“I’m living in New York, I really saw myself as a photographer, as an artist, and slowly really got wrapped up into the world of hospitality and wine and food,” he said.

The world of wine also excited him creatively and he wanted to start making his own. He landed a harvest internship in the Napa Valley which led to a full-time position. And then took a job in Bordeaux, France where he worked for a year. As the harvest came to a close, he started dreaming about his own small brand and, with the help of his business-minded wife Emily O’Hara Charles (who is currently Head of Global Brand at eBay), created a business plan and launched Vinca Minor Wine in 2013 with three barrels of wine.

The brand grew and in 2019 they moved to the Berkeley Wine Block, home to seven wineries including Donkey & Goat and Broc Cellars, in industrial West Berkeley. 

Being in such close proximity to other wineries has its advantages. As a small winery there’s equipment that Charles doesn’t have. But chances are his neighbors do. 

Moonland sparkling fruit wine. Credit: Vinca Minor

“Josh over at Hammerling, he has this barrel steamer,” he said. “We don’t. But we have a grape de-stemmer, so we’re pushing equipment around the block, on the sidewalk through the alley, and it’s, it’s really exciting. So there’s definitely this exchange that happens and it’s amazing. I couldn’t imagine being in any other place making wine.”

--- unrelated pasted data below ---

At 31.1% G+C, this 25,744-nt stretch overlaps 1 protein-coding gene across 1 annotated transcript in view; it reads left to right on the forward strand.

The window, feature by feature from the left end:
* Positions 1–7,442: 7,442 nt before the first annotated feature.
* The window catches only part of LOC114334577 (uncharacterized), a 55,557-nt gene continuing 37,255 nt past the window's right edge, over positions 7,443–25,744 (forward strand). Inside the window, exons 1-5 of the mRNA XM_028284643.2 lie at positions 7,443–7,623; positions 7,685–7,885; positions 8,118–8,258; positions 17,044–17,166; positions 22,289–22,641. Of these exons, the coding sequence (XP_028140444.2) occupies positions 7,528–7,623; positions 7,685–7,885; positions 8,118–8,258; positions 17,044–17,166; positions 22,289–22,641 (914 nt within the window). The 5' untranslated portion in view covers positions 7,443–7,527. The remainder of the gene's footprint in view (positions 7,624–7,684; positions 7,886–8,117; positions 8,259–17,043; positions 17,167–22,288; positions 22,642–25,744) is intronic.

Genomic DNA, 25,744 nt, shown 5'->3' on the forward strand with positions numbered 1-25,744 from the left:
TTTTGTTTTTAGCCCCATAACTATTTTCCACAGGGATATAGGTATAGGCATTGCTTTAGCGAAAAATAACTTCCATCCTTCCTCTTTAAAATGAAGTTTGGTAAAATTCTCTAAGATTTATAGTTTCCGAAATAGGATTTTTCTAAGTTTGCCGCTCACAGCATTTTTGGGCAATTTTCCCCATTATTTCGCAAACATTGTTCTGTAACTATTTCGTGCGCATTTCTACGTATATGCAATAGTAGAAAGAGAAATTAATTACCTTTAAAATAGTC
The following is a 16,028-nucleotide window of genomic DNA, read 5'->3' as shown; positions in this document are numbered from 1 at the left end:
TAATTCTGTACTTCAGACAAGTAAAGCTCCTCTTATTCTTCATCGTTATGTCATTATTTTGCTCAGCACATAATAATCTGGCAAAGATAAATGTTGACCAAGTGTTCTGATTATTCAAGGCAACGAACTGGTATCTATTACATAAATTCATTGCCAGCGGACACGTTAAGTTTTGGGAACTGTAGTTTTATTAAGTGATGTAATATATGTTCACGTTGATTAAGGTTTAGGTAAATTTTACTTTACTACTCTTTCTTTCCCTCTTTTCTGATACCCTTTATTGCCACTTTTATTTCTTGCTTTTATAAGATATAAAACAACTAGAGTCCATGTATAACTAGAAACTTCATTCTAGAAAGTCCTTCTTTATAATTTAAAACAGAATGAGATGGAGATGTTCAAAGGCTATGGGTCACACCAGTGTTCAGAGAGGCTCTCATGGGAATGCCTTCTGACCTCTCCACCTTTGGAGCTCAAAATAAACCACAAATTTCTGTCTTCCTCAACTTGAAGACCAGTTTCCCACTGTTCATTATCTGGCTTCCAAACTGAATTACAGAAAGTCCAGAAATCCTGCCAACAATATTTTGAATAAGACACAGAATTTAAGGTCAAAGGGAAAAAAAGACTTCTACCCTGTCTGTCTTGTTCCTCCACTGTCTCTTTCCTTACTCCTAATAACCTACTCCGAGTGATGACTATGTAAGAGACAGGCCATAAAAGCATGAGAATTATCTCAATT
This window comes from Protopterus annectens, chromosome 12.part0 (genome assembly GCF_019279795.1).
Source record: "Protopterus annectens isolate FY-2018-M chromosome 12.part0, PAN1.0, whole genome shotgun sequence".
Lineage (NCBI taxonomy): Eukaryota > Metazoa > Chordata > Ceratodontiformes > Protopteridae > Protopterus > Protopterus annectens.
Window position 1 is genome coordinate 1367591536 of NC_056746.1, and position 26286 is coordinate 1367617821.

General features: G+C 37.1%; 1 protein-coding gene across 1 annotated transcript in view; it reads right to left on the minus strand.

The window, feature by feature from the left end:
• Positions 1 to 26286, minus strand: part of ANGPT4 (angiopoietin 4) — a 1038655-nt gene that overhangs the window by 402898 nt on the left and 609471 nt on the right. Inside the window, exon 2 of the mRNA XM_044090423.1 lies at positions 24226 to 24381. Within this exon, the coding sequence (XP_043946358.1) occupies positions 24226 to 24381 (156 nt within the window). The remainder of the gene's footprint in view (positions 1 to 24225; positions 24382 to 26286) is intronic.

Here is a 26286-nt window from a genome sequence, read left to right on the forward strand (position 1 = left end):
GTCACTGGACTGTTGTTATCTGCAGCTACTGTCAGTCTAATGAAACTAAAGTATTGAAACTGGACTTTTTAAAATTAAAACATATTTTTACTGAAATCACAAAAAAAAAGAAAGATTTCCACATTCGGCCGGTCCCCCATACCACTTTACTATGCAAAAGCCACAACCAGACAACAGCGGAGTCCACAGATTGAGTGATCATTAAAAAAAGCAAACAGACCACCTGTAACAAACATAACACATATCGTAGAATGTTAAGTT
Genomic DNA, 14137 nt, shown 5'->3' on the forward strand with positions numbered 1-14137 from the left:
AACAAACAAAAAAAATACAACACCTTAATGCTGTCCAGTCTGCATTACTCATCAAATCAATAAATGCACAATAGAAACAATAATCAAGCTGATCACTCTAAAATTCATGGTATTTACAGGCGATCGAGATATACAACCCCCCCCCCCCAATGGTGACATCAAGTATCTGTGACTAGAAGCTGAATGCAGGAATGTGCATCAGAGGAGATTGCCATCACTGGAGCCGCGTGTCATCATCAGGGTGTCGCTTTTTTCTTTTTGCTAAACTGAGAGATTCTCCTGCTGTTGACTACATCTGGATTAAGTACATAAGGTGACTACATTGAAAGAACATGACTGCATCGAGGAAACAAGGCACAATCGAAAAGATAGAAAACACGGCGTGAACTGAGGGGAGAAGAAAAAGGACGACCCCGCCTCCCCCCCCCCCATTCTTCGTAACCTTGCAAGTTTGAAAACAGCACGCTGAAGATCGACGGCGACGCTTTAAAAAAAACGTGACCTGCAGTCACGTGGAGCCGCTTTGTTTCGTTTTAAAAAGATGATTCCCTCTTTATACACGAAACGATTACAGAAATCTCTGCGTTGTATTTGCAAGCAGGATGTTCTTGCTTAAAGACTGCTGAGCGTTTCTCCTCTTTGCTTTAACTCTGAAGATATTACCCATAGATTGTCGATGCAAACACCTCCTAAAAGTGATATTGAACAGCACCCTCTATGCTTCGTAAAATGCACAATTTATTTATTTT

Moonland has given him the opportunity to get creative, not just with winemaking but with packaging as well. He’s experimenting with using cans instead of bottles, a move that plays into the sustainability spirit of the brand. 

“Domestically, glass really doesn’t get recycled,” says Charles. “70% of it just ends up in the landfill. Moving away from glass and going to cans makes a lot more sense.”

The packaging also highlights Charles’ lifelong love of both art and nature and the creativity he brings into everything he touches. Featuring paintings by California artist Matt Murphy “inspired by the lights out in the desert,” the labels evoke that smoky orange day in 2020 that inspired the Moonland name. The art and the colors all fit the mood of Moonland, Charles tells me. “This eerie landscape of what perhaps the future will look like.”

The future, of wine at least, seems to be already here.